One man’s solution to the obesity problem: Fat-shaming.

meanwhileinamericaBy now it’s pretty common knowledge that Americans have a growing (get it?) obesity problem. The word epidemic is used quite a bit to describe how big a problem it is. According to the Center for Disease Control the percentage of adults over 20 who are obese was 35.9% in 2009-2010. My home state, Michigan, is the fifth heaviest in the Union with 32% of adults here qualifying as obese. At 299.3 pounds I’m certainly part of the problem and I’m paying the price with things like my recent back problems.

So there’s really no argument here. We’re a bunch of fat bastards who could stand to lose a few pounds, but how do you get people to go about doing so? In Michigan the state government is rolling out a program to try and encourage folks (like me) to get off their fat asses and shed at least 10% of the body weight through exercise and eating a better diet. The program will mostly be an educational effort telling folks about the dangers of being overweight and offering encouragement to do better via an online website and/or text messages.

I can tell you that I know it probably won’t work on me. I’m already well aware of the potential problems of being obese and despite making some attempts to do something about it — choosing the weight watcher options when eating out and buying an elliptical that clogs up my living room collecting dust — I’m rapidly not losing any weight at all. I’m at the heaviest I’ve ever been in my life and I’ve been hovering around the 300 pound mark for several years now.

I can tell you what else won’t work. This guy’s solution of Fat-shaming:

Fat-shaming may curb obesity, bioethicist says – TODAY Health.

Daniel Callahan, a senior research scholar and president emeritus of The Hastings Center, put out a new paper this week calling for a renewed emphasis on social pressure against heavy people — what some may call fat-shaming — including public posters that would pose questions like this:

“If you are overweight or obese, are you pleased with the way that you look?”

Actually, yes, I wear my weight pretty well. A lot of folks who know me personally are surprised when I say I’m just a smidgen under 300 pounds. Sure, I’m heavy, but I don’t look that fat to most folks. It helps that I’m tall so it’s spread out a bit more than most. I’ve had folks describe me as “solid” when I’m about as solid as a giant marshmallow (and probably not even that solid). For a fat guy, I look pretty good. At least with my clothes on.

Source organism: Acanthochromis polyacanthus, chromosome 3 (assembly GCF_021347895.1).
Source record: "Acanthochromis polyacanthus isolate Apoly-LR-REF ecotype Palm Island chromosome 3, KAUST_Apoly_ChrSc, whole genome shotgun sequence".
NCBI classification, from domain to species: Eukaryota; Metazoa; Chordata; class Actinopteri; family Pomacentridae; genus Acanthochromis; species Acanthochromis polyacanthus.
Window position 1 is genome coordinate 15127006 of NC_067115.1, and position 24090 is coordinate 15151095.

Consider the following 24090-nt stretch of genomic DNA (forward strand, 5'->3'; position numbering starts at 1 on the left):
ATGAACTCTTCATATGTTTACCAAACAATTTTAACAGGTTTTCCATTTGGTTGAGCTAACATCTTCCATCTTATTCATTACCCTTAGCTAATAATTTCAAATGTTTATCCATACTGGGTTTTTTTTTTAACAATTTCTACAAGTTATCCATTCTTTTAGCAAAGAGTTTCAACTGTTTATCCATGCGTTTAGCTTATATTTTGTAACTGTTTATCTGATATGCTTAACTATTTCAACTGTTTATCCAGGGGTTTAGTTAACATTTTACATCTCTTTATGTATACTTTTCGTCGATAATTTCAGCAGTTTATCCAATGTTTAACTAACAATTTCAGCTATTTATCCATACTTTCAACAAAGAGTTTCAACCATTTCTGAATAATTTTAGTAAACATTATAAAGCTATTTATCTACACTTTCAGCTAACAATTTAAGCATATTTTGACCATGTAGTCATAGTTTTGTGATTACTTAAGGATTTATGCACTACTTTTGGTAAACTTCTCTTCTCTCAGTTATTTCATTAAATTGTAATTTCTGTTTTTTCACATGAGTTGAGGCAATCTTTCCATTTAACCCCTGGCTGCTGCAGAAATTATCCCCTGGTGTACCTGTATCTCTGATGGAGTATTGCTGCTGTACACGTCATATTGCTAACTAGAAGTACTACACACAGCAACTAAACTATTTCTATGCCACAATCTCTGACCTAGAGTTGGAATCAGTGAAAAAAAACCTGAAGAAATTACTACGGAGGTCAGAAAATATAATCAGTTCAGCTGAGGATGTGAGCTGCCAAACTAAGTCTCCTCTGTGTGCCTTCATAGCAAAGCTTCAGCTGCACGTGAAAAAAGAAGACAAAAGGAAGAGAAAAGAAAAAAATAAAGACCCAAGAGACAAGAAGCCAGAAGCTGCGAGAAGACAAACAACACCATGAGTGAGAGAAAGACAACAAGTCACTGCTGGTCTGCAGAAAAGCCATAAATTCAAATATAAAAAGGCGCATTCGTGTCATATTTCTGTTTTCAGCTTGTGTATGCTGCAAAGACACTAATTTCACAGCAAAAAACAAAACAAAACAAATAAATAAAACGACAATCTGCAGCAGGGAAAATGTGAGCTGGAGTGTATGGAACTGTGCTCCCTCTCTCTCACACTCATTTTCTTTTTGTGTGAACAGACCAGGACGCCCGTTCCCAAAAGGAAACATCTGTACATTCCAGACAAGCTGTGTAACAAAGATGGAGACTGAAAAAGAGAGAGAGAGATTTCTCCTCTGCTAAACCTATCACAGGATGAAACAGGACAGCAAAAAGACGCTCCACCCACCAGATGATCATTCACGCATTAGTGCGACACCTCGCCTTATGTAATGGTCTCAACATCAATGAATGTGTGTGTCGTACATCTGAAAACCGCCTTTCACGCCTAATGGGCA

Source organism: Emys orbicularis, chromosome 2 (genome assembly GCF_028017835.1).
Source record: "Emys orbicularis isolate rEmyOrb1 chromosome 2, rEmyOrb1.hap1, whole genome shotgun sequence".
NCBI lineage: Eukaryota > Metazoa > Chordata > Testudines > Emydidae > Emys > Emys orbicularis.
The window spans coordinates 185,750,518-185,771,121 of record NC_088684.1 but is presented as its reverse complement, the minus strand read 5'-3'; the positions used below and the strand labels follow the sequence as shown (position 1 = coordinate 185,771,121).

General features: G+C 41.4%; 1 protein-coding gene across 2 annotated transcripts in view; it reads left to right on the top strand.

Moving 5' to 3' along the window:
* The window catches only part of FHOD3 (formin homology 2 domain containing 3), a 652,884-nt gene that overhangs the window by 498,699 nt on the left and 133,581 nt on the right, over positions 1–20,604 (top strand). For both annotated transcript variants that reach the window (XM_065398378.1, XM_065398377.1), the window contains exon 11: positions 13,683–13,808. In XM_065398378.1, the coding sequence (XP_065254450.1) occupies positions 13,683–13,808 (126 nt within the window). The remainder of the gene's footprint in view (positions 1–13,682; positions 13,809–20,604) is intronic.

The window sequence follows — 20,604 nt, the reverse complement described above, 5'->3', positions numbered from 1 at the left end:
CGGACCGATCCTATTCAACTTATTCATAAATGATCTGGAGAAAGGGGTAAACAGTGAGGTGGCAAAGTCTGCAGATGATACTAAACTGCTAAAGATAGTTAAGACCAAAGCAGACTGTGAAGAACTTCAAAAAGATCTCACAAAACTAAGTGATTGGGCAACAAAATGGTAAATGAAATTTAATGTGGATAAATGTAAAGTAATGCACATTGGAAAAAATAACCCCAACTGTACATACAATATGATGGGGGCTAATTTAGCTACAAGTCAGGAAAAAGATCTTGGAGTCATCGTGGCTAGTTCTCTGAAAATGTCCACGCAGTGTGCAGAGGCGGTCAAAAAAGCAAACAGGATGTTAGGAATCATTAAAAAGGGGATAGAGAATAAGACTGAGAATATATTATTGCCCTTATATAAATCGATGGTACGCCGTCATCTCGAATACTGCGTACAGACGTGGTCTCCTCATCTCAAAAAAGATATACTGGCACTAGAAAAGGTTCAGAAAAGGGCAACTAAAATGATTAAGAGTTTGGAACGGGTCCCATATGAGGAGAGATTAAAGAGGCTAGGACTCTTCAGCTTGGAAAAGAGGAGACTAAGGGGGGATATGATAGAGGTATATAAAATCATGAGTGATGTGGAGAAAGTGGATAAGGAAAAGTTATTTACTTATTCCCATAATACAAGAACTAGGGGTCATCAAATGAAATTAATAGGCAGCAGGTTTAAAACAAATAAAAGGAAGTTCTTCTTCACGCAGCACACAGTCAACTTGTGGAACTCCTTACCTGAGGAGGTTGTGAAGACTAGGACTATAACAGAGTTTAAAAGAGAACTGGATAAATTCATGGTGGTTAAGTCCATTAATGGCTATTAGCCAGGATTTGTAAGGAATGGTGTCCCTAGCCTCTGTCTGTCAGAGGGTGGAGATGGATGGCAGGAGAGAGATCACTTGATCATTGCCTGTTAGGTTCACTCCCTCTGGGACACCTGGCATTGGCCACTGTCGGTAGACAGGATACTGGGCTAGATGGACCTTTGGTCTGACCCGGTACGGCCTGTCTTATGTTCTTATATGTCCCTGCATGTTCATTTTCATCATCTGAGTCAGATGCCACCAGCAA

Callahan outlined a strategy that applauds efforts to boost education, promote public health awareness of obesity and curb marketing of unhealthy foods to children.

But, he added, those plans could do with a dose of shame if there’s any hope of repairing a nation where more than a third of adults and 17 percent of kids are obese.

“Safe and slow incrementalism that strives never to stigmatize obesity has not and cannot do the necessary work,” wrote Callahan in a Hastings Center Report from the nonprofit bioethics think tank.

The author circa Sep. 2010. I've not changed much since.

The author circa Sep. 2010. I’ve not changed much since.

The problem with this idea (to use the term generously) is that it assumes there isn’t any stigma or fat-shaming already taking place. I don’t get much of that myself because apparently I scare people by being big and beardy, but my sister has put up with it throughout her entire life. I can tell you that it doesn’t work as a motivation, though it does a great job of destroying one’s sense of self-worth. Of the three of us siblings, my younger sister is probably the best of us in terms of compassion, generosity, and just generally being a decent person yet she has been on the receiving end of some of the most heartless comments I’ve ever heard anyone receive about their weight. It’s probably safe to say that women in general have always suffered more from the stigma of being overweight because we, as a society, tend to hold them up to some pretty ridiculous ideals shaped and promoted by popular media whereas most men are considered halfway to genius if they can tie their shoes without drooling all over themselves. How many sitcoms over the years have had pudgy — if not outright obese — oafish, middle-aged men married to thin, attractive, brainy wives?